When the nation’s leading gaming companies seek out the best talent in the world, they come to the University of Central Florida. Exceptional faculty with strong academic and industry backgrounds prepare students for success with rigorous courses and real-world experiences that mirror what they experience in industry. The Princeton Review and PC Gamer recognize that UCF’s programs are among the best in the world. UCF’s graduate game design program, the Florida Interactive Entertainment Academy (FIEA), is ranked No. 1 in the world for the fourth time in five years.

The undergraduate game design program, games and interactive media (GaIM) in UCF’s Nicholson School of Communication and Media, achieved its highest ranking ever, advancing to No. 5 in the world.

The Princeton Review ranks top college programs for video game design after surveying administrators at 150 institutions in the United States, Canada and five European countries offering game design coursework and/or degrees. The survey covers a wide range of topics, from academic rigor to faculty credentials and graduates’ career outcomes.

“Led by world-class faculty with strong industry backgrounds, UCF’s gaming programs excel at providing students with the skills and real-world experiences they need to unleash their potential in their careers,” says Michael D. Johnson, provost and executive vice president for academic affairs. “We’re pleased that The Princeton Review and PC Gamer recognize our exceptional faculty and how our talented graduates thrive as innovators and leaders, often right here in Central Florida, home to many of the nation’s leading gaming, film and animation companies.”

UCF’s gaming graduates thrive in a video game industry that’s projected to be worth more than $360 billion by 2027 — dwarfing the movie and music industries combined. Since 2022, dozens of FIEA alumni have had a hand in developing some of the world’s most popular video games, including Marvel’s Spider-Man 2, Madden NFL 24, Remnant II, Diablo IV, Hogwarts Legacy, The Last of Us Part I, and God of War Ragnarök.

FIEA has graduated 1,000 students since its first classes in 2006. Students form industry-like teams to develop video games together, sharpening their skills in project management and collaboration as well as animation, computer programming and software engineering.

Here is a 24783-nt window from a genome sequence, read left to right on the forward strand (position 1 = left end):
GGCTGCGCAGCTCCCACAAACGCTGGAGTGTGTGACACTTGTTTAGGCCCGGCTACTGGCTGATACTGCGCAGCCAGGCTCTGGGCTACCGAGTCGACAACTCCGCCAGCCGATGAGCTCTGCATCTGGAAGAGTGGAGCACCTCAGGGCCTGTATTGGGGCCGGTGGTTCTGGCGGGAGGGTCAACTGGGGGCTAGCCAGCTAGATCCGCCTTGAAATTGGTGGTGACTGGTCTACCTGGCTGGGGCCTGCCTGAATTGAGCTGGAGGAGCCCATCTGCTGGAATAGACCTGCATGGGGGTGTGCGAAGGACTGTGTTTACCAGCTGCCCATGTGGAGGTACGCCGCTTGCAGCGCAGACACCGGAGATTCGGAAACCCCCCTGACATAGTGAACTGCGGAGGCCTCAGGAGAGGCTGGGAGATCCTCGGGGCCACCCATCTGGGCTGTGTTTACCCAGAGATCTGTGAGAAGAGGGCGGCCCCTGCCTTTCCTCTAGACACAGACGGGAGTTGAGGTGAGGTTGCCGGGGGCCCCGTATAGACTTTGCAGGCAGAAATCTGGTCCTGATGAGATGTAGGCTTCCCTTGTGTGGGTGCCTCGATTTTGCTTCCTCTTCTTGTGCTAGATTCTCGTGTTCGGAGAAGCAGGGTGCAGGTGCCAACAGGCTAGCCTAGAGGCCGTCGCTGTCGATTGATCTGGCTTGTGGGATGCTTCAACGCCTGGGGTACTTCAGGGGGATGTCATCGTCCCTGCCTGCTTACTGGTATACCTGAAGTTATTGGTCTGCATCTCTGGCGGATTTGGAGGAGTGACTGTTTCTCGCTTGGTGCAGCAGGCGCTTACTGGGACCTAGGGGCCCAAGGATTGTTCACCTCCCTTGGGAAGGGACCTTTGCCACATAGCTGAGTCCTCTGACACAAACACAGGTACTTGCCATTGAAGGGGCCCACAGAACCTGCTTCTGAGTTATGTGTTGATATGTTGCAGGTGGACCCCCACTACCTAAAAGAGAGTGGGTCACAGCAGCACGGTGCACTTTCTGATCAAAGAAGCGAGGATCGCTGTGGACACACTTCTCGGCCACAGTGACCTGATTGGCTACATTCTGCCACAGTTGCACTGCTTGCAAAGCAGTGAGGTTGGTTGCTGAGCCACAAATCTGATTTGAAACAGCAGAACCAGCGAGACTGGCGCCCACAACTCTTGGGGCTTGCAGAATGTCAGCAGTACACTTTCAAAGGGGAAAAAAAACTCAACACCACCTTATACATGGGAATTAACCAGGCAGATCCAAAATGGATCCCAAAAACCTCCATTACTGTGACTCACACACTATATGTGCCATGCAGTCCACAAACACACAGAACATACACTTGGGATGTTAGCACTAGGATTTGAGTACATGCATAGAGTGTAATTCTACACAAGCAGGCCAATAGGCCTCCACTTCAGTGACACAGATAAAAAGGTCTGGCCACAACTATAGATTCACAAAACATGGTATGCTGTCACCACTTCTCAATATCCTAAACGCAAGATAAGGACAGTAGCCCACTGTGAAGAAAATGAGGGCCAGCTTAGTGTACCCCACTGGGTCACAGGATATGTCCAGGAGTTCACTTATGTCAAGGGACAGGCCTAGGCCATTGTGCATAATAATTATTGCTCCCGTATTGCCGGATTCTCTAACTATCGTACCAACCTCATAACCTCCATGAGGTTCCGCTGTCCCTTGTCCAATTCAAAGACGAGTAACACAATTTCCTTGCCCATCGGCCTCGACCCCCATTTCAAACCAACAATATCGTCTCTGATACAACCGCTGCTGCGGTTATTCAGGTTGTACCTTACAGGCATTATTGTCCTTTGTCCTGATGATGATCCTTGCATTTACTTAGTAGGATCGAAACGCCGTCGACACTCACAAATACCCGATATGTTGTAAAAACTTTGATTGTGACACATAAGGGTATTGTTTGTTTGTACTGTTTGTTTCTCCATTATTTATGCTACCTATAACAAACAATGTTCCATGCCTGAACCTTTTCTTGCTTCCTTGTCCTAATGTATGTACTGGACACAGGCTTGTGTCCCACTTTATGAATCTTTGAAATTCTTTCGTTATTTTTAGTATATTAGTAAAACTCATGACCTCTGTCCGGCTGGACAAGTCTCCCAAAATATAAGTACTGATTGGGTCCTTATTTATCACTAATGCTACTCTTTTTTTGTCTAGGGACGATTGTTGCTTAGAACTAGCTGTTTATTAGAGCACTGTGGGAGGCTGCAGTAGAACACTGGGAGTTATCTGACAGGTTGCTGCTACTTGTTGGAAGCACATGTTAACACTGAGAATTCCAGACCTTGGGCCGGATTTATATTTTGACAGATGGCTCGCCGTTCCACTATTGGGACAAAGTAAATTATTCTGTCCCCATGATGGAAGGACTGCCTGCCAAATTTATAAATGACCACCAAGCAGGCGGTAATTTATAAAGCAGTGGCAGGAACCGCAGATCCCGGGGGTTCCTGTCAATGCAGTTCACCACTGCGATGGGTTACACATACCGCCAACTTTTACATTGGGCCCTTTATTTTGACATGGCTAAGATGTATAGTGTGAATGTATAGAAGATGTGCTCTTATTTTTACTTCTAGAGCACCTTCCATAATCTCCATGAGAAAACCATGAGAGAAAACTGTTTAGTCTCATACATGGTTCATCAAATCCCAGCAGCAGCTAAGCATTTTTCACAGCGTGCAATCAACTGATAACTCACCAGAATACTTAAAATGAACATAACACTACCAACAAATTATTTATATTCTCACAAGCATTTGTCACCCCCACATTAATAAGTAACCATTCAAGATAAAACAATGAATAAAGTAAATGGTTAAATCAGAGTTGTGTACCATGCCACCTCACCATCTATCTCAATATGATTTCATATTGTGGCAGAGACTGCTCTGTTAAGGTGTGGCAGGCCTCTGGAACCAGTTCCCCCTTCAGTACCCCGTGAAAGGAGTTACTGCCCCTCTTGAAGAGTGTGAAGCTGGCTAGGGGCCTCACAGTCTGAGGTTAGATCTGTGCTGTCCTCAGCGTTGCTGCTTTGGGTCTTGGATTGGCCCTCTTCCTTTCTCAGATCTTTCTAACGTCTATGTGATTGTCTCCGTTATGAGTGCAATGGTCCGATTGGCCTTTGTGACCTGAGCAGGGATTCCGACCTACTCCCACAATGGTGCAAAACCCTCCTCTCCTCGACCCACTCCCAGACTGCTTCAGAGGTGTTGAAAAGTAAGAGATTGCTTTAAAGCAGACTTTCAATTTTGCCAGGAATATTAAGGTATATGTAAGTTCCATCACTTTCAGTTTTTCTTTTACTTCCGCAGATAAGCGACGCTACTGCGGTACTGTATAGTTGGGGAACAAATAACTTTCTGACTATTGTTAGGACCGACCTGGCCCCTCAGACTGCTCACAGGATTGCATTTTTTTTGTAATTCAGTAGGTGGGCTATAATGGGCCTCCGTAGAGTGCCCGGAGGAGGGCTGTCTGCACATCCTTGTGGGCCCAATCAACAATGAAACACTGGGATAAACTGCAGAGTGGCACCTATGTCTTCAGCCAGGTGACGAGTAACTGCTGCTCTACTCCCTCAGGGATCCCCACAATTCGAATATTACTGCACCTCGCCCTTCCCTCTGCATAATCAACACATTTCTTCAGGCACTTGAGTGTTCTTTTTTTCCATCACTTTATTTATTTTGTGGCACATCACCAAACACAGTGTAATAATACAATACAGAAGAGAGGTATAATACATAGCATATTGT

“When our legislature approved the development of the FIEA program at UCF in 2004, we envisioned an environment where students, faculty and industry practitioners explored, learned and developed the world’s best video games,” said Benjamin Noel, executive director of FIEA since its inception. “Twenty years later, the Creative Village is the thriving home to over 2,000 video game students and professionals.  It’s been good for our community and we are positioned for the brightest game development future of any global media hub.”

On average, 85% of FIEA graduates find employment in their desired fields — with a mean starting salary of $81,300 a year for gaming grads. Roughly half remain in Florida and most stay in Central Florida. More than 250 companies have hired FIEA graduates, including leading gaming companies like Electronic Arts, Activision Blizzard, Iron Galaxy, Microsoft, Universal and numerous simulation and entertainment businesses.

Electronic Arts moved to Orlando’s Creative Village in 2022, strengthening the industry’s presence downtown and enhancing the strong partnership between EA and FIEA.

“FIEA is a major source of new talent at our Orlando location, and we have been fortunate to benefit from that thriving talent pipeline since the program’s inception,” says Daryl Holt, senior vice president and group general manager, Tiburon Studios & American Football. “When we meet a FIEA student, we are confident they have the skills needed to succeed in our industry, integrate quickly with our teams and make an immediate impact on our EA SPORTS titles.”

The undergraduate GaIM and graduate FIEA programs have developed a robust academic pipeline that brings qualified GaIM students into FIEA’s program after they graduate. While most of UCF graduates come to FIEA from the Games and Interactive Media program, there’s also high demand from computer science and character animation students.

FIEA faculty also instruct some classes in the undergraduate GaIM program, which is also based at the UCF Downtown campus.

GaIM joined FIEA in being ranked first in a new regional category from The Princeton Review: the best schools in the South region.

“I am extremely proud that The Princeton Review has recognized our program in this way,” says Professor Natalie Underberg-Goode, assistant director of the Games and Interactive Media program. “The GaIM faculty do innovative research and pioneering creative work in areas such as interactive and transmedia storytelling, games for change, and extended reality, and they are passionate about leveraging this expertise to help students succeed.”